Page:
How Commercial Pros Can Build an International Presence

December 11, 2018

Just like residential real estate pros, commercial practitioners need a viable outreach plan to generate leads and build relationships with their target audiences. That may even include traveling abroad to make contacts in foreign nations in order to build your international presence and fill your book of business back home. At this year’s MIPIM conference, a global commercial real estate convention held annually in Cannes, France, industry leaders shared tips for broadening your reach to potential clients.

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Study trends in your clients’ behavior so you can anticipate new opportunities. Knowing when your clients make investment decisions and what their typical pain points are in transactions can help you spot prospects in similar circumstances and prepare ahead of time for the questions they may ask. Chad Gleason, CCIM, managing director at SVN Commercial Real Estate Advisors in Seattle, says his international investor clients are tuned into the local area, often asking about daily commute conditions and educational opportunities for their children—just like other clients would. “Be prepared to walk them through some of that,” Gleason says. “It’s a great way to have generalized conversations.”

Commercial Connections Fall 2018

This article was originally published in the fall 2018 edition of Commercial Connections. Click the image to see the full issue.

Seek helpful allies near and far. Consulting with local and state officials or groups that are knowledgeable about real estate can be valuable to your business. A commercial practitioner, for example, may want to form a relationship with his or her state’s economic development officer to get inside information on new projects that offer opportunities for retailers. John Sebree, CEO of Missouri REALTORS®, says his relationship with International Business Recruitment for the Missouri Partnership, a public-private economic development organization, is an important value-added benefit for his investor clients. “If a potential investor wants to talk health care, aeronautics, auto manufacturing, or [agricultural technology],” Sebree says, officials at the partnership can “speak their language.”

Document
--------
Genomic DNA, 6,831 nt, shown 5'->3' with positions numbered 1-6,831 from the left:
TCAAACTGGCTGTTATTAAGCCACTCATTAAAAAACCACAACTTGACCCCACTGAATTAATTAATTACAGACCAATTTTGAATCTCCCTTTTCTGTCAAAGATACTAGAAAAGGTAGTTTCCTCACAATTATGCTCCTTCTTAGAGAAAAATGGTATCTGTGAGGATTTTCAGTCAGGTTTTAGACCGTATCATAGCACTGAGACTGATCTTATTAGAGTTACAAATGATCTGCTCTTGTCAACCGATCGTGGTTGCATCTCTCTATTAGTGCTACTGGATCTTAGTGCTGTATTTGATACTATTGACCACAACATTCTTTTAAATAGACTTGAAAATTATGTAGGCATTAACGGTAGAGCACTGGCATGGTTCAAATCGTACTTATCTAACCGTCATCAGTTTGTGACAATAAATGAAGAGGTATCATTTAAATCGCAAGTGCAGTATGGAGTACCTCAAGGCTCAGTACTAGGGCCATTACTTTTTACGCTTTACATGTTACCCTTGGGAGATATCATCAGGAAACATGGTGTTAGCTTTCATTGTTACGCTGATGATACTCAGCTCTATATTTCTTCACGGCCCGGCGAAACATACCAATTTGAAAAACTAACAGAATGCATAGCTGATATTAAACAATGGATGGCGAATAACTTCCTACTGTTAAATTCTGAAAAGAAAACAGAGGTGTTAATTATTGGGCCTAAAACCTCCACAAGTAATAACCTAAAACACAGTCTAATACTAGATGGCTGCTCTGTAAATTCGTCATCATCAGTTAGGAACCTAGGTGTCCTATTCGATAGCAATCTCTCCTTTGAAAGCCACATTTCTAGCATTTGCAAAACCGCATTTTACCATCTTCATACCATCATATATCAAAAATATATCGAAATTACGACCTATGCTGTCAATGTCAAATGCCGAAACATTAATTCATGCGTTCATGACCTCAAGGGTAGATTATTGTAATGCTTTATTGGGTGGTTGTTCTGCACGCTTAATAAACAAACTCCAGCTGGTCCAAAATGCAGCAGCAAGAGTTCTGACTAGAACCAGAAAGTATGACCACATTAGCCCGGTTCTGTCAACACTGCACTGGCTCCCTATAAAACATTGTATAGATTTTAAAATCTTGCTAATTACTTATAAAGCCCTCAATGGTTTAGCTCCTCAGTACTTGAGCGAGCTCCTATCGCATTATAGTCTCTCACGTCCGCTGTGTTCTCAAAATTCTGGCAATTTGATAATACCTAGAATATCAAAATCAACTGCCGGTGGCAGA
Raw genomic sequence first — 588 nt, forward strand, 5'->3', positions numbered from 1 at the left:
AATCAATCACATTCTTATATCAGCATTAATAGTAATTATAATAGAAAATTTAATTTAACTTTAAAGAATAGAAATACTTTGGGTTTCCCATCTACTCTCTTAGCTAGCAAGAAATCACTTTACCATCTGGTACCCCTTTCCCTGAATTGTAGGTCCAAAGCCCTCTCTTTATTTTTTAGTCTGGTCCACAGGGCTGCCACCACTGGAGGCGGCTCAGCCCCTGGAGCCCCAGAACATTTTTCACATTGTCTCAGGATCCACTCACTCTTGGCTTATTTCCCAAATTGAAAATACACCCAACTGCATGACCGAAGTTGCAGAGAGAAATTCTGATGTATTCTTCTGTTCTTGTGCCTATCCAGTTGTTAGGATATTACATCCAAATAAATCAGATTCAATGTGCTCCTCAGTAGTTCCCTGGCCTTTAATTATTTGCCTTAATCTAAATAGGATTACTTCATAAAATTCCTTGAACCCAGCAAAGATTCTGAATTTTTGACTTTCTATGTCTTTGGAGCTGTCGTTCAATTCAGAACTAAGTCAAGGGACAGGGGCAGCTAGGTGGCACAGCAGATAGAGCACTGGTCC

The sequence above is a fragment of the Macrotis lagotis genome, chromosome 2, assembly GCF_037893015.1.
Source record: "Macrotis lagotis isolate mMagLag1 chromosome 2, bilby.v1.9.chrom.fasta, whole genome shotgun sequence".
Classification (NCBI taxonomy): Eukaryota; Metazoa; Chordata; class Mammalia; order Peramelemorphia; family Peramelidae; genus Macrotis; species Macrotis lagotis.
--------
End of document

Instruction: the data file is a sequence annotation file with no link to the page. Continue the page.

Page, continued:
Dennis Pruitt, vice president of the partnership, works with local real estate pros to recruit companies that are eyeing new industrial plants, agricultural development, renewable energy, and potential office projects in Missouri. So, he recommends that commercial practitioners reach out to regional economic development organizations in sister cities abroad to gather data that can be useful in developing a foreign investment strategy. “It’s interesting to learn about their approach to economic development,” Pruitt explains, “and they are a good source of intelligence for potential leads.”

Network and find resources that can provide solutions for a local project. Chris Anderson, GRI, a sales associate with Coldwell Banker West in El Cajon, Calif., says she went to MIPIM with a specific development project in mind and connected with people who could serve as resources and advisers for the project. The project was a San Diego shopping complex that needed developers and funding. Anderson worked with local officials to schedule meetings with MIPIM attendees who could be potential investors in the project. “We knew that investment would create more viability in San Diego, which would make it more appealing to other international investors and travelers, and it would generate business for local real estate professionals,” Anderson says. After the MIPIM conference, the project received funding from a Singapore investor.